Wanted: Accurate FBI Background Checks for Employment

At a time when millions of America’s workers continue to struggle to find work in the aftermath of the Great Recession, many face an additional barrier—faulty records released by the FBI for use in employment and licensing decisions.

Although considered the gold standard of criminal background checks, the FBI records routinely fail to report important information on the outcome of arrests, information that is often beneficial to workers subject to these reports. Given the massive proliferation of FBI background checks for employment—roughly 17 million were conducted last year—these inaccuracies have a devastating impact on workers, especially workers of color who are disproportionately impacted by the criminal justice system. There is a solution to this problem that would immediately result in less job-loss and financial hardship: the FBI must ensure that records are accurate and complete prior to being released for employment and licensing decisions.

Emblematic of workers facing this additional burden is Raquel Vanderpool, a mother of two who lost the job she loved as a nurse assistant—a job she’d held for eight years—when the FBI erroneously reported that Ms. Vanderpool was convicted of a crime. In fact, the charge had been dismissed and sealed six years earlier.

Ms. Vanderpool, the other workers highlighted in this report, and the unknown thousands of others like them, do not pose a security or safety threat but nonetheless lose out on employment for one reason only: the background check produced by the FBI is inaccurate or missing critical information. As millions of workers struggle to navigate a still-challenging job market, the FBI must avoid creating wrongful barriers that cause unnecessary job loss and financial harm. Now is the time to ensure that criminal background checks with the imprimatur of the FBI are accurate and complete.

The use of FBI background checks for employment is rapidly increasing. Roughly 17 million FBI background checks were conducted for employment and licensing purposes in 2012, which is six times the number conducted a decade ago.

Key Findings:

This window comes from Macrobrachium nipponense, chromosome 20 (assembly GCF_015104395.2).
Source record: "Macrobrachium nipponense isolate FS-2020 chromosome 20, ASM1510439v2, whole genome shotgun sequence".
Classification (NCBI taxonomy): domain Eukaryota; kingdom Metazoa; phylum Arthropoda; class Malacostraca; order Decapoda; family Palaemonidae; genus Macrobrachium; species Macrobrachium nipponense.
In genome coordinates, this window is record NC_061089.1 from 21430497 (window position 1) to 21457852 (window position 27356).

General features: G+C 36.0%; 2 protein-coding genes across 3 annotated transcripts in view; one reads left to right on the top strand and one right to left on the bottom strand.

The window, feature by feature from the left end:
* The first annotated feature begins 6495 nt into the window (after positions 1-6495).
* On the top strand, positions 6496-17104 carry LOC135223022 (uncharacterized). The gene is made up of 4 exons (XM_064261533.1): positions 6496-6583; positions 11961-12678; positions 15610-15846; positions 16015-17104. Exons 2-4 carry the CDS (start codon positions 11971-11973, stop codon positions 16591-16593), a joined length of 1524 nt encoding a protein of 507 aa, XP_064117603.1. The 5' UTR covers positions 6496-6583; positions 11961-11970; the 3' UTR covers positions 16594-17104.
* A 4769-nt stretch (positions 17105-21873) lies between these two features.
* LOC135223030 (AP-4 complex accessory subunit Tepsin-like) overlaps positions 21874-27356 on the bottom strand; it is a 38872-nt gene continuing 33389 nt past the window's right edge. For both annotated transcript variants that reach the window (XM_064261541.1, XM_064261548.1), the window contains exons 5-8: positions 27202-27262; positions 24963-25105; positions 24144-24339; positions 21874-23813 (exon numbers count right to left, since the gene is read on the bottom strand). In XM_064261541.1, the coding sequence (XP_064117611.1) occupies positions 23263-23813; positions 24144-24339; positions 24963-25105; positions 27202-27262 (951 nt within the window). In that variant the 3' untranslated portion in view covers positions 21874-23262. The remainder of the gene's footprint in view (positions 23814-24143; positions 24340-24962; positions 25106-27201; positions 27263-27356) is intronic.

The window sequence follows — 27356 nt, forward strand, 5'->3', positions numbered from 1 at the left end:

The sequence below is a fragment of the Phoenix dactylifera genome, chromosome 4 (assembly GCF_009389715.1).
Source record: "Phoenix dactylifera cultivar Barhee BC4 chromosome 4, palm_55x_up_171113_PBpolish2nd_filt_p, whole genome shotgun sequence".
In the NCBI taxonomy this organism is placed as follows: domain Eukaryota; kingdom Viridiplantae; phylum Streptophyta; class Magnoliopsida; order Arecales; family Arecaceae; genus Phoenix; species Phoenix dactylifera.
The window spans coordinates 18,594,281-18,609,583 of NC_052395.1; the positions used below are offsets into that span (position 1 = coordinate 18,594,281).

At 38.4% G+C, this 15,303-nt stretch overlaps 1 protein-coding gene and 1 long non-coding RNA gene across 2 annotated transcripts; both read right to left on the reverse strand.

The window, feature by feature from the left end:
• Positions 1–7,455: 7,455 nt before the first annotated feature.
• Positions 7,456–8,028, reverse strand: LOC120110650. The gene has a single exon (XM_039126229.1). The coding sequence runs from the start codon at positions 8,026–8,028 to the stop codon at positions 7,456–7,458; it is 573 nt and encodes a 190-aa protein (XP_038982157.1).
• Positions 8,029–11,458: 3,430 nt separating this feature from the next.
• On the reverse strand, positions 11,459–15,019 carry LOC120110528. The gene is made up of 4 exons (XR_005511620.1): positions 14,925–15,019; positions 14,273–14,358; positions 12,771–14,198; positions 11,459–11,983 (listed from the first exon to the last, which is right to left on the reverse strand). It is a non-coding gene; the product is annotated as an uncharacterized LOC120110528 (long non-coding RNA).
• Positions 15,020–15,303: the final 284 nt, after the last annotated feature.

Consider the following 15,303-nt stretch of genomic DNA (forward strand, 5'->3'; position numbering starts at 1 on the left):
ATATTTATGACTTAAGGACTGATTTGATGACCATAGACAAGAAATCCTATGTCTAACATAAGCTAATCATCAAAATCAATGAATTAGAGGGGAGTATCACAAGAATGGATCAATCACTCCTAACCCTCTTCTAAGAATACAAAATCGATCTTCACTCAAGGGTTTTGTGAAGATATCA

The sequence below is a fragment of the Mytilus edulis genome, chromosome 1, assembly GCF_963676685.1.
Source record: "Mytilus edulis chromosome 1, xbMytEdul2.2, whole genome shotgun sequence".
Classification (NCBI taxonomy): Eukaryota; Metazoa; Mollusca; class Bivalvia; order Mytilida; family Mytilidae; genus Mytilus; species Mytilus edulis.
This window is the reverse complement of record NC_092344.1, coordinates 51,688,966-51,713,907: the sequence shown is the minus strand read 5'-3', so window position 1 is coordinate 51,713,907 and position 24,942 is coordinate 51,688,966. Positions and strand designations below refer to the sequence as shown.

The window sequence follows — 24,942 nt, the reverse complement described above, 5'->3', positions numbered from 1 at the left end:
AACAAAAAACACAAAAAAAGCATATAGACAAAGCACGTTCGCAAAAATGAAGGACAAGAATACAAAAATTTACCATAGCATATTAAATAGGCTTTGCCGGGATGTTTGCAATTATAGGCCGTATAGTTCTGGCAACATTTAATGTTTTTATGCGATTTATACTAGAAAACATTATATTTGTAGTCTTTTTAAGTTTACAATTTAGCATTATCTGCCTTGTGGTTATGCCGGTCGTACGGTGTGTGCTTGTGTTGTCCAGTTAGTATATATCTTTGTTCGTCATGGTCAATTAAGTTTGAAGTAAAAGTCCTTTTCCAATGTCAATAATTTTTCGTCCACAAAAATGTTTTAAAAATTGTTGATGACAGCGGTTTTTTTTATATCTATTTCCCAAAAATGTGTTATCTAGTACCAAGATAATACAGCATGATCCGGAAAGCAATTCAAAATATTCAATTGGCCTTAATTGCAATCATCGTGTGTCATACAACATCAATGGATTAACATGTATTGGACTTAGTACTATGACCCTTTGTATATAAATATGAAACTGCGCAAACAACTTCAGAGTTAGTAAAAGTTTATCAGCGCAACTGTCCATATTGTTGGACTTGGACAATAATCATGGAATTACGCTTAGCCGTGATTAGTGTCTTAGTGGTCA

• Despite clear federal mandates that require the background reports to be complete and accurate, 50 percent of the FBI’s records fail to include information on the final disposition of the case. The missing information is frequently beneficial to job seekers. For example, one third of felony arrests do not result in conviction and many others are reduced to misdemeanors.
  • NELP estimates that 1.8 million workers a year are subject to FBI background checks that include faulty or incomplete information, and 600,000 of those workers may be prejudiced in their job search when the FBI reports do not include up-to-date and accurate information that would benefit them.
  • African Americans are especially disadvantaged by the faulty records because people of color are consistently arrested at rates greater than their representation in the general population, and large numbers of those arrests never lead to conviction. For example, African Americans were more than four times as likely as whites to appeal an inaccurate FBI record under the federal port worker security clearance program.
  • In conspicuous contrast to background checks for employment, the FBI searches for missing disposition information when a person seeks to purchase a gun, and the extra effort tracks down nearly two thirds of the missing information in just three days.

As detailed in this report, we recommend the following policies to reform the system and hold the FBI accountable for the records that bear its seal:

  • Enact federal legislation requiring the FBI to obtain missing disposition information before releasing background checks for employment and licensing purposes.
  • Require the FBI to check the files created under the Brady Act for missing information and accept updated records from the federal and state agencies that make suitability determinations.
  • Ensure that all federal and state employment background checks that require FBI records provide an automatic right to a copy of the rap sheet and a robust appeals process.
  • Hold the FBI accountable for enforcing the current law regulating criminal background checks for employment and licensing, and require regular reporting monitoring the impact of the current system.


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About the Authors

Maurice Emsellem

Fair Chance Program Director, National Employment Law Project